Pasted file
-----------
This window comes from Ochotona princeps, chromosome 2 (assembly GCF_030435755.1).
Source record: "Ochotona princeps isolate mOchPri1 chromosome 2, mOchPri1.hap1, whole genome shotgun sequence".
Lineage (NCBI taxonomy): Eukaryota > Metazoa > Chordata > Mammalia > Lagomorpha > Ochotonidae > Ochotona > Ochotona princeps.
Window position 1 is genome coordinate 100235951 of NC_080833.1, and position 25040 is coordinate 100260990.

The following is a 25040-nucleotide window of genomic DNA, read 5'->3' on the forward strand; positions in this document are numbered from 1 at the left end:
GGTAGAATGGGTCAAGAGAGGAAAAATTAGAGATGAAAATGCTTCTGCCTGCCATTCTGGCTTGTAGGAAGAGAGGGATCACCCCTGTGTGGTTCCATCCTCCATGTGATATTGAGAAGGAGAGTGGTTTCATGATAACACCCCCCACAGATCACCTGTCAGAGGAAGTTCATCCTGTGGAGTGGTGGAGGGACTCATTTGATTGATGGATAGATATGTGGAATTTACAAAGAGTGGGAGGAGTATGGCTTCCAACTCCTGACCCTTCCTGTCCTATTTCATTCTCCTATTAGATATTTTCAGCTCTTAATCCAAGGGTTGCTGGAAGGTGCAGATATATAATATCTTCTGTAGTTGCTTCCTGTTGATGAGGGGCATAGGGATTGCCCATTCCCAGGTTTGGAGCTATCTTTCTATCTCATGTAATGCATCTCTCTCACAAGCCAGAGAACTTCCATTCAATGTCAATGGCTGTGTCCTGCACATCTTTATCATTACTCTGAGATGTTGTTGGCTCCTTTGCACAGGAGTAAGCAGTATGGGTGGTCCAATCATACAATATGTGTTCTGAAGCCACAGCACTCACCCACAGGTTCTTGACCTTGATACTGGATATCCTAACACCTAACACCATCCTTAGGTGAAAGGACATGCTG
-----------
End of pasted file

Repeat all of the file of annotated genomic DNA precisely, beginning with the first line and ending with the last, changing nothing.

This window comes from Ochotona princeps, chromosome 2 (assembly GCF_030435755.1).
Source record: "Ochotona princeps isolate mOchPri1 chromosome 2, mOchPri1.hap1, whole genome shotgun sequence".
Lineage (NCBI taxonomy): Eukaryota > Metazoa > Chordata > Mammalia > Lagomorpha > Ochotonidae > Ochotona > Ochotona princeps.
Window position 1 is genome coordinate 100235951 of NC_080833.1, and position 25040 is coordinate 100260990.

The following is a 25040-nucleotide window of genomic DNA, read 5'->3' on the forward strand; positions in this document are numbered from 1 at the left end:
GGTAGAATGGGTCAAGAGAGGAAAAATTAGAGATGAAAATGCTTCTGCCTGCCATTCTGGCTTGTAGGAAGAGAGGGATCACCCCTGTGTGGTTCCATCCTCCATGTGATATTGAGAAGGAGAGTGGTTTCATGATAACACCCCCCACAGATCACCTGTCAGAGGAAGTTCATCCTGTGGAGTGGTGGAGGGACTCATTTGATTGATGGATAGATATGTGGAATTTACAAAGAGTGGGAGGAGTATGGCTTCCAACTCCTGACCCTTCCTGTCCTATTTCATTCTCCTATTAGATATTTTCAGCTCTTAATCCAAGGGTTGCTGGAAGGTGCAGATATATAATATCTTCTGTAGTTGCTTCCTGTTGATGAGGGGCATAGGGATTGCCCATTCCCAGGTTTGGAGCTATCTTTCTATCTCATGTAATGCATCTCTCTCACAAGCCAGAGAACTTCCATTCAATGTCAATGGCTGTGTCCTGCACATCTTTATCATTACTCTGAGATGTTGTTGGCTCCTTTGCACAGGAGTAAGCAGTATGGGTGGTCCAATCATACAATATGTGTTCTGAAGCCACAGCACTCACCCACAGGTTCTTGACCTTGATACTGGATATCCTAACACCTAACACCATCCTTAGGTGAAAGGACATGCTG